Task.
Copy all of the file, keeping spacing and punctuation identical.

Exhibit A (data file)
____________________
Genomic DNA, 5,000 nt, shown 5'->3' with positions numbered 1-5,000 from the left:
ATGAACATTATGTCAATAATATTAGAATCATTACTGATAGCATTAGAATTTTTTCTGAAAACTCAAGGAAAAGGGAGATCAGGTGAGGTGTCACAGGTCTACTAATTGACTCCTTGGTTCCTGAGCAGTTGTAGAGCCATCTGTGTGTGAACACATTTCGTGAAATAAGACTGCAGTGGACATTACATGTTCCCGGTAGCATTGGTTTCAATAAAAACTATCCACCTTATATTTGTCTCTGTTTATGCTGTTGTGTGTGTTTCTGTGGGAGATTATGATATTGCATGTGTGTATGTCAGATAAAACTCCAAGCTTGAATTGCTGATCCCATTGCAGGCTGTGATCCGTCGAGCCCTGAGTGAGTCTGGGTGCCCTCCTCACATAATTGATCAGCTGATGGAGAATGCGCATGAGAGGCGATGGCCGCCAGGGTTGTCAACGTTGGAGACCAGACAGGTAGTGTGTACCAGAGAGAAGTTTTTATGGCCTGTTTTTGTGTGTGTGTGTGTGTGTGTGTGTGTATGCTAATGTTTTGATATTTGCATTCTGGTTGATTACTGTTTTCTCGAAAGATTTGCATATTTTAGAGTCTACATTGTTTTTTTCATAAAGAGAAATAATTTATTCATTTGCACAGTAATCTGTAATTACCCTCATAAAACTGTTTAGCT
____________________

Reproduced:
Genomic DNA, 5,000 nt, shown 5'->3' with positions numbered 1-5,000 from the left:
ATGAACATTATGTCAATAATATTAGAATCATTACTGATAGCATTAGAATTTTTTCTGAAAACTCAAGGAAAAGGGAGATCAGGTGAGGTGTCACAGGTCTACTAATTGACTCCTTGGTTCCTGAGCAGTTGTAGAGCCATCTGTGTGTGAACACATTTCGTGAAATAAGACTGCAGTGGACATTACATGTTCCCGGTAGCATTGGTTTCAATAAAAACTATCCACCTTATATTTGTCTCTGTTTATGCTGTTGTGTGTGTTTCTGTGGGAGATTATGATATTGCATGTGTGTATGTCAGATAAAACTCCAAGCTTGAATTGCTGATCCCATTGCAGGCTGTGATCCGTCGAGCCCTGAGTGAGTCTGGGTGCCCTCCTCACATAATTGATCAGCTGATGGAGAATGCGCATGAGAGGCGATGGCCGCCAGGGTTGTCAACGTTGGAGACCAGACAGGTAGTGTGTACCAGAGAGAAGTTTTTATGGCCTGTTTTTGTGTGTGTGTGTGTGTGTGTGTGTGTATGCTAATGTTTTGATATTTGCATTCTGGTTGATTACTGTTTTCTCGAAAGATTTGCATATTTTAGAGTCTACATTGTTTTTTTCATAAAGAGAAATAATTTATTCATTTGCACAGTAATCTGTAATTACCCTCATAAAACTGTTTAGCT